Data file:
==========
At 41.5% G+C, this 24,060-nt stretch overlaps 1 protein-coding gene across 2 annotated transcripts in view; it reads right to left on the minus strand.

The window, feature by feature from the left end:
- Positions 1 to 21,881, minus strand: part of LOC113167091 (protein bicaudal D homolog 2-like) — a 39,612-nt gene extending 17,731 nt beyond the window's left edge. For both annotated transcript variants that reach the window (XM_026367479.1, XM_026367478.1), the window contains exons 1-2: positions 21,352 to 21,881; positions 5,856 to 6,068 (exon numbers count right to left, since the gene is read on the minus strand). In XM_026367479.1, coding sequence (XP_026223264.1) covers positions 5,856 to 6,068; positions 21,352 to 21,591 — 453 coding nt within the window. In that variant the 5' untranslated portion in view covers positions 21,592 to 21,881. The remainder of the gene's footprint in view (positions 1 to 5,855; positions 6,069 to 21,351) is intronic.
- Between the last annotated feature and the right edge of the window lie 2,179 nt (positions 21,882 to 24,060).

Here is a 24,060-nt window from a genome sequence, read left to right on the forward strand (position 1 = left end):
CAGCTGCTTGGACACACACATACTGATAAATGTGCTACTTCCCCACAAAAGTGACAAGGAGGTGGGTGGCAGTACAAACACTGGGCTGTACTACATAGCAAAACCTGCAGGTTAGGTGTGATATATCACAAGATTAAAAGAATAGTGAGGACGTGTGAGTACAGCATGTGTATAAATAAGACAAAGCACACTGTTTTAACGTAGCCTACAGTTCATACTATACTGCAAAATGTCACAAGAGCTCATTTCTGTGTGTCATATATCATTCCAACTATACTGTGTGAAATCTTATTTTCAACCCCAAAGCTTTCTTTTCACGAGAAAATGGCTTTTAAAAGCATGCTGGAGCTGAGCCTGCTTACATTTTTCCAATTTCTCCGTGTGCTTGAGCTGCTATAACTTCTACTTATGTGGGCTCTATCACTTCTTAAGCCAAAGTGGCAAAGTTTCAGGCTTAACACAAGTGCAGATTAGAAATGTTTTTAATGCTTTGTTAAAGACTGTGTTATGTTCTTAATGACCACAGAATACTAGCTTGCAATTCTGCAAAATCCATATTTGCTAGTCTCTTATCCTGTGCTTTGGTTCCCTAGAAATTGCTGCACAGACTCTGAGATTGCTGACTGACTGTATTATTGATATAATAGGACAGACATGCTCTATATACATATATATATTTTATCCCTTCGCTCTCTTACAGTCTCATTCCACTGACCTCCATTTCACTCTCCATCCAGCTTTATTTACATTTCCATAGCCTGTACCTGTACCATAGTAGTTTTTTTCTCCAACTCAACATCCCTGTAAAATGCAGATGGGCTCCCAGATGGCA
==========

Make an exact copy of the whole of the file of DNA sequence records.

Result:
At 41.5% G+C, this 24,060-nt stretch overlaps 1 protein-coding gene across 2 annotated transcripts in view; it reads right to left on the minus strand.

The window, feature by feature from the left end:
- Positions 1 to 21,881, minus strand: part of LOC113167091 (protein bicaudal D homolog 2-like) — a 39,612-nt gene extending 17,731 nt beyond the window's left edge. For both annotated transcript variants that reach the window (XM_026367479.1, XM_026367478.1), the window contains exons 1-2: positions 21,352 to 21,881; positions 5,856 to 6,068 (exon numbers count right to left, since the gene is read on the minus strand). In XM_026367479.1, coding sequence (XP_026223264.1) covers positions 5,856 to 6,068; positions 21,352 to 21,591 — 453 coding nt within the window. In that variant the 5' untranslated portion in view covers positions 21,592 to 21,881. The remainder of the gene's footprint in view (positions 1 to 5,855; positions 6,069 to 21,351) is intronic.
- Between the last annotated feature and the right edge of the window lie 2,179 nt (positions 21,882 to 24,060).

Here is a 24,060-nt window from a genome sequence, read left to right on the forward strand (position 1 = left end):
CAGCTGCTTGGACACACACATACTGATAAATGTGCTACTTCCCCACAAAAGTGACAAGGAGGTGGGTGGCAGTACAAACACTGGGCTGTACTACATAGCAAAACCTGCAGGTTAGGTGTGATATATCACAAGATTAAAAGAATAGTGAGGACGTGTGAGTACAGCATGTGTATAAATAAGACAAAGCACACTGTTTTAACGTAGCCTACAGTTCATACTATACTGCAAAATGTCACAAGAGCTCATTTCTGTGTGTCATATATCATTCCAACTATACTGTGTGAAATCTTATTTTCAACCCCAAAGCTTTCTTTTCACGAGAAAATGGCTTTTAAAAGCATGCTGGAGCTGAGCCTGCTTACATTTTTCCAATTTCTCCGTGTGCTTGAGCTGCTATAACTTCTACTTATGTGGGCTCTATCACTTCTTAAGCCAAAGTGGCAAAGTTTCAGGCTTAACACAAGTGCAGATTAGAAATGTTTTTAATGCTTTGTTAAAGACTGTGTTATGTTCTTAATGACCACAGAATACTAGCTTGCAATTCTGCAAAATCCATATTTGCTAGTCTCTTATCCTGTGCTTTGGTTCCCTAGAAATTGCTGCACAGACTCTGAGATTGCTGACTGACTGTATTATTGATATAATAGGACAGACATGCTCTATATACATATATATATTTTATCCCTTCGCTCTCTTACAGTCTCATTCCACTGACCTCCATTTCACTCTCCATCCAGCTTTATTTACATTTCCATAGCCTGTACCTGTACCATAGTAGTTTTTTTCTCCAACTCAACATCCCTGTAAAATGCAGATGGGCTCCCAGATGGCA